‘On the evening of that first day of the week, when the disciples were together, with the doors locked for fear of the Jewish leaders, Jesus came and stood among them and said, “Peace be with you!” After he said this, he showed them his hands and side. The disciples were overjoyed when they saw the Lord.
Again Jesus said, ‘Peace be with you! As the Father has sent me, I am sending you.’ And with that he breathed on them and said, ‘Receive the Holy Spirit.If you forgive the sins of anyone, their sins are forgiven; if you do not forgive them, they are not forgiven.”’
(John 20: 19-23 NIV)
The disciples have locked themselves up behind closed doors. They are fleeing the world in fear instead of engaging the world in faith, hope and love.
We can be like the disciples, living isolated lives because of our fear of violence, the stranger or the future.
How did Jesus respond to the disciples hiding in fear? How did Jesus respond to those who pretended not to know him, who had run away when he was facing his most difficult moment in life?
Did he say, “Why did you desert me? Where were you? Why are you hiding in fear now? No. He didn’t say that.
In our moments of fear and shame, Jesus kisses us with these words, “Peace be with you. Shalom be with you.” But he doesn’t leave it at that.
After breathing life into them, he sends them out to breathe new life into the world, to bring forgiveness to the world. After showing them his pierced hands and feet he says, “As the Father has sent me, so I send you.”
Having faith in Jesus is personal, but not private. Jesus is looking for a spirit-filled church to be his gift to the world. He wants us to be gifts to each other, and bearers of justice, forgiveness and grace to the world in our everyday lives.
The concept of peace, of shalom, is not about an event or special gathering. Shalom is the way in which the prophets talked about a day when all things would be made right again. Those things that have become corrupt and polluted would be re-made in such a way that it would take our breath away.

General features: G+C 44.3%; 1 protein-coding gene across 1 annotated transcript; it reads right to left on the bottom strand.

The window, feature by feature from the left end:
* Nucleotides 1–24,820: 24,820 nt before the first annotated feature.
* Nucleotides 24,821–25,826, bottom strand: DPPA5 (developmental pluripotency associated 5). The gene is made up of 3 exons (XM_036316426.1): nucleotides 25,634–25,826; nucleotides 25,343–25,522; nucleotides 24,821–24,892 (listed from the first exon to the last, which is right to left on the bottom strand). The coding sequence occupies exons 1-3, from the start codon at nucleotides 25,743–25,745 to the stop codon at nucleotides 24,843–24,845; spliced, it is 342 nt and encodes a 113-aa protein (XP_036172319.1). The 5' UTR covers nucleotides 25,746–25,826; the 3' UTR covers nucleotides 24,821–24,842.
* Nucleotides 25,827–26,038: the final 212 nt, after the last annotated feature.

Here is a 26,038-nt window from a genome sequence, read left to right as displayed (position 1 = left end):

Through imagery and story, the prophets painted a picture of how things are supposed to be. People would no longer be looked on as tools and property in the hands of the powerful, but as people made in the very image of God. People would not try to build their own kingdoms in which they rule in their own way, but would gladly be a part of the kingdom of God, letting God be God, so that peace would prevail in the world.
The prophets pictured a world in which the environment that was originally created good would become freed from the curse. They spoke of a place in which people would genuinely love each other. This is the idea of shalom.
Joining Jesus’ Revolution
When we understand that Jesus’ ministry was not just about changing us personally, but changing the entire social and cosmic reality, that his ministry was about announcing and initiating the kingdom of God, then mission and evangelism cannot be reduced to special events, but must relate to everyday life.
God’s future is when the kingdoms of this world become the kingdom of our Lord (Rev. 11:5). And until that time, in the words of Lesslie Newbigin, the church is to be a sign, foretaste and instrument of God’s coming kingdom.
We are to be witnesses to God’s kingdom, joining him in bringing a greater sense of beauty, justice, reconciliation, mercy and healing to the networks and neighborhoods to which God has sent us. And as we join God in this greater mission, we have the opportunity to invite others to become reconciled with God and join the revolution.
Can you see how following Jesus involves all of our lives?
This post was originally posted as part of a Single Question Interview on missional living. It can be viewed, along with other missional leaders thoughts here.